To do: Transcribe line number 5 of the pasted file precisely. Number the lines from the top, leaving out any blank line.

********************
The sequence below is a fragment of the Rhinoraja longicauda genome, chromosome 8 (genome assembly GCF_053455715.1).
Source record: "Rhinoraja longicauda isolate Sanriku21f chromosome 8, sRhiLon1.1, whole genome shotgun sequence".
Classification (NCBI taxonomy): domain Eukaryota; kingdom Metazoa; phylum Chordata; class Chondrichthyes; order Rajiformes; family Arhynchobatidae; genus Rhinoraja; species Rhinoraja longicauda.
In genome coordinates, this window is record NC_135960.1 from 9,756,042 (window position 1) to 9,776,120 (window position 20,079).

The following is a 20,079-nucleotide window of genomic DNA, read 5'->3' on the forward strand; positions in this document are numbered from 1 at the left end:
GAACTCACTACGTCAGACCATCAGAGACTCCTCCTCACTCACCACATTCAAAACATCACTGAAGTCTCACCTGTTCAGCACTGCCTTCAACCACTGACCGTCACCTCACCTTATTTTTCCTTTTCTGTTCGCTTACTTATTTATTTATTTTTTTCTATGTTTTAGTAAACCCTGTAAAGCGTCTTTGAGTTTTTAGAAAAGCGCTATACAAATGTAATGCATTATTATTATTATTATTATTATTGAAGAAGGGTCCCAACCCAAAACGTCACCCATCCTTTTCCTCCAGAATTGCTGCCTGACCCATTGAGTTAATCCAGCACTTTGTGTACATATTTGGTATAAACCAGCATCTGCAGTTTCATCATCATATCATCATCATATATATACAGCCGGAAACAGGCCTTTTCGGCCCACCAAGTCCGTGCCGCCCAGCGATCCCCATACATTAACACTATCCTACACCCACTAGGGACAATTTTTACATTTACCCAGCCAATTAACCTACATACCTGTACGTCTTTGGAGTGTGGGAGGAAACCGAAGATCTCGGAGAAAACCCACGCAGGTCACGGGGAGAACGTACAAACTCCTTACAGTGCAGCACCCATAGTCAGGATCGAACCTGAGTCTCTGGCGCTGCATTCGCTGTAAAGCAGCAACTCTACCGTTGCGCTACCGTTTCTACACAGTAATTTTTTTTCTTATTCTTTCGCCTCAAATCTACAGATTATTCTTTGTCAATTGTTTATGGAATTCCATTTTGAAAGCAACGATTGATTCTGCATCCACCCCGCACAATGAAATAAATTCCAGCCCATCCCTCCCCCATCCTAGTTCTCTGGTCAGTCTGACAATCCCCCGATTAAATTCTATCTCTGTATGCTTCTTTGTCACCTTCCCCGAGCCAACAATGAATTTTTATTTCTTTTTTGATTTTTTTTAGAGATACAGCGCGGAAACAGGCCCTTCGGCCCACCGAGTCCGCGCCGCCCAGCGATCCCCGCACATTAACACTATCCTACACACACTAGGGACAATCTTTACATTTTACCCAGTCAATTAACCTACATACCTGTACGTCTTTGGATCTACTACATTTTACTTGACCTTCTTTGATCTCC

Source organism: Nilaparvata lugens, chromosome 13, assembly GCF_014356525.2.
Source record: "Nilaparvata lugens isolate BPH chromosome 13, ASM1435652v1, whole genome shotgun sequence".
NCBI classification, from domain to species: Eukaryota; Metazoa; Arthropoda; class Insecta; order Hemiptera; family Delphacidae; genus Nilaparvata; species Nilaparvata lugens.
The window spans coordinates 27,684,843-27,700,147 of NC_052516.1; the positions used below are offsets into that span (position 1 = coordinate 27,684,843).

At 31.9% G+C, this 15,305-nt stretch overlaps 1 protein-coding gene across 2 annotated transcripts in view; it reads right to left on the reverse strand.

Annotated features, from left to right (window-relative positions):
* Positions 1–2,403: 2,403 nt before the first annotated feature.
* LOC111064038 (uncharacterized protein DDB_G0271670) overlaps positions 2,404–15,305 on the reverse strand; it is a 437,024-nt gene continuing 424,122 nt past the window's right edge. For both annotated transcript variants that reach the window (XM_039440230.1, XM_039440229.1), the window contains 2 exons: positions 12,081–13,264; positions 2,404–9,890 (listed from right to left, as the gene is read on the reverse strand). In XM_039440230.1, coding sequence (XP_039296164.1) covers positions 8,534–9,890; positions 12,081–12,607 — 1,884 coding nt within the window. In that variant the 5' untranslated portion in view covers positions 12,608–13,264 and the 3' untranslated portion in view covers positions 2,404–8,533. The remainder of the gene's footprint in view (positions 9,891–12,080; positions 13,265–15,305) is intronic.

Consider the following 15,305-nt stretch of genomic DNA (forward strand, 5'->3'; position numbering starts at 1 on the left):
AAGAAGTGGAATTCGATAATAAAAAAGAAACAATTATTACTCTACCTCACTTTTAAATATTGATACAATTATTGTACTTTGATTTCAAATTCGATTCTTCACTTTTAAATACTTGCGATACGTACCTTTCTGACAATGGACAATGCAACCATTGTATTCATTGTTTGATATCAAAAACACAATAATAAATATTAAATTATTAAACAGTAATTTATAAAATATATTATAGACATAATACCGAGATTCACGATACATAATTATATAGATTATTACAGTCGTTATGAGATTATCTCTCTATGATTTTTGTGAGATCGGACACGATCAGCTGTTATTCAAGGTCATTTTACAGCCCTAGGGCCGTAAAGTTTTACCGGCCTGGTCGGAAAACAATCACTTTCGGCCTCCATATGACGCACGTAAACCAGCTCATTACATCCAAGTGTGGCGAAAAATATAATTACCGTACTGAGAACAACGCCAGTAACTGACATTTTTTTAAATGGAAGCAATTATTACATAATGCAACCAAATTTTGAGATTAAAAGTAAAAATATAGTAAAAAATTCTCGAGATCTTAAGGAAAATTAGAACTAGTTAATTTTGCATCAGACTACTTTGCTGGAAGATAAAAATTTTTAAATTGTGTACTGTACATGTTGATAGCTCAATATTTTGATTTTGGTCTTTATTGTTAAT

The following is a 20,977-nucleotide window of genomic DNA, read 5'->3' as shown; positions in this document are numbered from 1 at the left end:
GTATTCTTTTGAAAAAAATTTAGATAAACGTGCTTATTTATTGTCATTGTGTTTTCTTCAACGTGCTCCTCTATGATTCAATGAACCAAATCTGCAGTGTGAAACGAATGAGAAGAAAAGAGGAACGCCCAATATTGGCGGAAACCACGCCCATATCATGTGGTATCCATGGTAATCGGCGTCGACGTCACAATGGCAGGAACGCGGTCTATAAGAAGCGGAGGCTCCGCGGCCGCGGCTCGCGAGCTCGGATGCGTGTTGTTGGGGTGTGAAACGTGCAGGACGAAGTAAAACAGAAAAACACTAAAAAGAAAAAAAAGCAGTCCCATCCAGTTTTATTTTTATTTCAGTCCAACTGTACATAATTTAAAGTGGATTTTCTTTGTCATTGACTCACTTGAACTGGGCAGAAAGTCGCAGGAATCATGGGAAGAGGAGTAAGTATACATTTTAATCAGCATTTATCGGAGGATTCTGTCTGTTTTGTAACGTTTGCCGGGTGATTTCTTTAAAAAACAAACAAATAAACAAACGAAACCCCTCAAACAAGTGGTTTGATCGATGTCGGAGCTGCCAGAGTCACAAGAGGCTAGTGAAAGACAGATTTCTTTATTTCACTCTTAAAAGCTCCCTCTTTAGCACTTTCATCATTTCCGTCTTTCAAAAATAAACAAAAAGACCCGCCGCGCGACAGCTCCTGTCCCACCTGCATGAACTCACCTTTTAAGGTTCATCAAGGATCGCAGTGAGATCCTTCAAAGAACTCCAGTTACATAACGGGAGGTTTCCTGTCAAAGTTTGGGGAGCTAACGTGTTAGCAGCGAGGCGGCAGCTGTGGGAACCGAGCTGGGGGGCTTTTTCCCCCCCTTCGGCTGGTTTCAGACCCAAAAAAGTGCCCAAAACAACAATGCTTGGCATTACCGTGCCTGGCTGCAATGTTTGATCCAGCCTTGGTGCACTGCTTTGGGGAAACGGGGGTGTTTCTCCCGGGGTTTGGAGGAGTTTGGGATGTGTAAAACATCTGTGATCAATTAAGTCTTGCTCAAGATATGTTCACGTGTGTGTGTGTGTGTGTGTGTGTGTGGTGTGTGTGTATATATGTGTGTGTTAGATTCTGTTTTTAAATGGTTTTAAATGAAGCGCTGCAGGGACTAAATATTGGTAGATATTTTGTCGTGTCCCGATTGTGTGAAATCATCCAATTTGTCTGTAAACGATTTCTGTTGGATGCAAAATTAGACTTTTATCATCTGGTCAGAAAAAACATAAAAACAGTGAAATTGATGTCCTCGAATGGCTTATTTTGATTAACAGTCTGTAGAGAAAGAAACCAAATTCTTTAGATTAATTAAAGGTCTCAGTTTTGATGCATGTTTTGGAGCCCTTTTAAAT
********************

The following is a 20,079-nucleotide window of genomic DNA, read 5'->3' on the forward strand; positions in this document are numbered from 1 at the left end: